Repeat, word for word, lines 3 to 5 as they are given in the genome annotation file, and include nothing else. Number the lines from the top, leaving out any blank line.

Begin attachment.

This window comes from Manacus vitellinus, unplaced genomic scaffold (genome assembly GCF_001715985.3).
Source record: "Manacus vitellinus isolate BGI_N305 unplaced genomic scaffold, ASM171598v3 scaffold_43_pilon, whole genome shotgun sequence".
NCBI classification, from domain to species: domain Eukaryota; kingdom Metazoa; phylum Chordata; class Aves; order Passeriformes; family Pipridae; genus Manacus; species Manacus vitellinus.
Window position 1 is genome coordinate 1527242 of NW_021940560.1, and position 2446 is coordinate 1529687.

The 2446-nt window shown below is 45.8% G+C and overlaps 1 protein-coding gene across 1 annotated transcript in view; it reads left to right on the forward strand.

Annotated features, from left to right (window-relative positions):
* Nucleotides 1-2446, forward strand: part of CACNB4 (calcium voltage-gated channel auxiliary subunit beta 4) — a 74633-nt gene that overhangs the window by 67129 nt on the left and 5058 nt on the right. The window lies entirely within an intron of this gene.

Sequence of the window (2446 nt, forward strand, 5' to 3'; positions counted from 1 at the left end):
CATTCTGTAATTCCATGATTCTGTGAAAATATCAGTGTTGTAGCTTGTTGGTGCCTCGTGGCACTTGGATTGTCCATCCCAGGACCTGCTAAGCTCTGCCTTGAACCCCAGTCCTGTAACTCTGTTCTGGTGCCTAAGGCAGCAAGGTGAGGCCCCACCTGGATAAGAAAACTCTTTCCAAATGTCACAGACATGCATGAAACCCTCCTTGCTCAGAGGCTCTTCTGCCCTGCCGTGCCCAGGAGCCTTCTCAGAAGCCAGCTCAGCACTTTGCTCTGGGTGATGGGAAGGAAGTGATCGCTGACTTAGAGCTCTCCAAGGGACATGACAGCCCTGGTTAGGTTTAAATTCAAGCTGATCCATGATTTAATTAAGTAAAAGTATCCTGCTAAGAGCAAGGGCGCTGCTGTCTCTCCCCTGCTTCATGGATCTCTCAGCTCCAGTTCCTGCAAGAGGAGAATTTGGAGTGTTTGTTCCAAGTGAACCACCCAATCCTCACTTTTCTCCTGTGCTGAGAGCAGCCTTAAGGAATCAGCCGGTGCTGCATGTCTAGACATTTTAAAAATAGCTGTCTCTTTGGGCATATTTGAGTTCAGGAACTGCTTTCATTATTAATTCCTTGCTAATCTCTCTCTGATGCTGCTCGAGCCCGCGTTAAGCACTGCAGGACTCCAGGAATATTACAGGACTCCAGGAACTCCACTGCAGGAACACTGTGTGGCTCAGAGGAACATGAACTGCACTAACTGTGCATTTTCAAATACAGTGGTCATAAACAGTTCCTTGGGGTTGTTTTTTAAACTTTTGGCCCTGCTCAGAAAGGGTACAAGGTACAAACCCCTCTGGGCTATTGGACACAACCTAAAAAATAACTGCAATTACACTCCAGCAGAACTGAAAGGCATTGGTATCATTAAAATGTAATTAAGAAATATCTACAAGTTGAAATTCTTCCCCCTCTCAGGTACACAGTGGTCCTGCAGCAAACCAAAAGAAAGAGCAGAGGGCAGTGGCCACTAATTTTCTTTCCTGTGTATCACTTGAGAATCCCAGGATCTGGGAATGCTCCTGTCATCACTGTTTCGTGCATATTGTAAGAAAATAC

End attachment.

NCBI classification, from domain to species: domain Eukaryota; kingdom Metazoa; phylum Chordata; class Aves; order Passeriformes; family Pipridae; genus Manacus; species Manacus vitellinus.
Window position 1 is genome coordinate 1527242 of NW_021940560.1, and position 2446 is coordinate 1529687.

The 2446-nt window shown below is 45.8% G+C and overlaps 1 protein-coding gene across 1 annotated transcript in view; it reads left to right on the forward strand.